Sunday, July 23, 2006


It has not been a good weekend for our datacenter. It all started on Saturday, when Los Angeles experienced record breaking temperatures. (I spent the afternoon outside, and it was a scorcher... 110 degrees plus.) There was a power failure in the building that hosts our datacenter...

the backup power kicked in, but failed after a time period when it got too hot. Our machines lost power briefly, and all but one came back up. Because Murphy's law always takes effect when you least want it to - the machine that didn't come back up was the one that hosts all the mailing lists. The datacenter personel attempted to reset it, but as they were dealing with many other customers (much more important than us - I don't blame them), they didn't have time to hook a monitor up to our system and see what was going on. So, at 11pm, I drove down to the datacenter to find out that all it wanted was "press F1 to continue". Further diagnosis showed that the bios battery was gone, and the case open sensor kept tripping. Even if the bios was set to not prompt, it would "conveniently" forget that fact. (Did I mention that I was leaving to go to Portland for OSCON in the morning?)

Today, we recieved a note that we may lose power due to some emergency maintenance the building was going to perform to repair electrical damage caused by yesterday's outage. So, instead of having to deal with fscking and rapid power loss, we shut down all of the systems. Severla hours later, we attempted to turn them back on - but only 50% came up! The datacenter staff helped reset the rest, and gave the ornery list box from above the 'f1' treatment. Everything is back up and happy now.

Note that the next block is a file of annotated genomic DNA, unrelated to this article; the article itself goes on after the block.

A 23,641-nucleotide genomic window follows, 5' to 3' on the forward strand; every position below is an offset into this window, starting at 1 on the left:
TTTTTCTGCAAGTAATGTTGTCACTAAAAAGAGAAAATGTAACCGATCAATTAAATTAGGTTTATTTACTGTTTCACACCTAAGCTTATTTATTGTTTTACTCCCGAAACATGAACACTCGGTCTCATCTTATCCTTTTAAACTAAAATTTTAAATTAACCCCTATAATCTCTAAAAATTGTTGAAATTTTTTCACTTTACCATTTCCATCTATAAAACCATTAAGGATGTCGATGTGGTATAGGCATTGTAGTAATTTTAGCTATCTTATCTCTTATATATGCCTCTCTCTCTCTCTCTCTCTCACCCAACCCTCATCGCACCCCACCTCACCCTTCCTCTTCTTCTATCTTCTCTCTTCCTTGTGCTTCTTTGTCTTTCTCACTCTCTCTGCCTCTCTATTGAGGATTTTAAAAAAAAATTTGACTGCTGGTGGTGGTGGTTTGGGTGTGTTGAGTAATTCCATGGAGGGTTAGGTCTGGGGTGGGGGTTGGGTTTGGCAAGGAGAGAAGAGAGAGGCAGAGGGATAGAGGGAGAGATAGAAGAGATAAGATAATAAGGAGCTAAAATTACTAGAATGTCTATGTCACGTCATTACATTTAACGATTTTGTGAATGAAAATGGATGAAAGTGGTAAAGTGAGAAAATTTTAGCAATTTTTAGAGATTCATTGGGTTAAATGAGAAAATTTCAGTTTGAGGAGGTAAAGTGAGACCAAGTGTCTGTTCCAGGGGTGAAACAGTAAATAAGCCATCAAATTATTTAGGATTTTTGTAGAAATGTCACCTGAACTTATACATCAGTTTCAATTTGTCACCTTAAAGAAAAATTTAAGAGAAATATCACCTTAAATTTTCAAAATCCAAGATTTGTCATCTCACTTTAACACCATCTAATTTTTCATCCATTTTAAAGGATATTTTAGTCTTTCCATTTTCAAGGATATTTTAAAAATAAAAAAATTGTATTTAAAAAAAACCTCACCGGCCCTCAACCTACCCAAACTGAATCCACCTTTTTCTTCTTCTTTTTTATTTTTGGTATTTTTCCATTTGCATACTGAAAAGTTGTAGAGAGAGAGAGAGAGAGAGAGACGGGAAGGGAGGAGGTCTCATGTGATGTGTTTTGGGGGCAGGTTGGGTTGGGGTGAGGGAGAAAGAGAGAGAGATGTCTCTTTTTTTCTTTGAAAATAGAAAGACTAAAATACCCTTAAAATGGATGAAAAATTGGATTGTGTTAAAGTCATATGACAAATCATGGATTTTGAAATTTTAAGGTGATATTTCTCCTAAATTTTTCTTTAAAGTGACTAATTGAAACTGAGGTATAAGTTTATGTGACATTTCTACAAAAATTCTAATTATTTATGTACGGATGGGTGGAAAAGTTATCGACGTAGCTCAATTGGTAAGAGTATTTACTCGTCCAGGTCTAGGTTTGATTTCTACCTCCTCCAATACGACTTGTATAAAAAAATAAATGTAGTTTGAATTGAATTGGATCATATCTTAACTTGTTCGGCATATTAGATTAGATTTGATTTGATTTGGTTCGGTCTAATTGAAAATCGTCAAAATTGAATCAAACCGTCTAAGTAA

I know that several other companies hosted in the same building lost power, and not just in our datacenter. One, a large perl shop, is still down -- going on six hours. For larger deployments, they are concerned more with heat dissipation - so need to wait for things to cool down. I'm very happy with our hosting arrangements - they've been very helpful with getting boxes reset - and I know things are worse for them than they are for us.

This weekend has identified some weaknesses in our architechture, and we're going to be working over the next few months to solve them. While it doesn't make sense for us to have a fully distributed system, we could definitely use more redundancy in some core systems. We'll probably be posting here with an updated "wish list" soon.

Fingers crossed that the rest of this week goes smoothly. It's no fun having to deal with a datacenter from hundreds of miles away.

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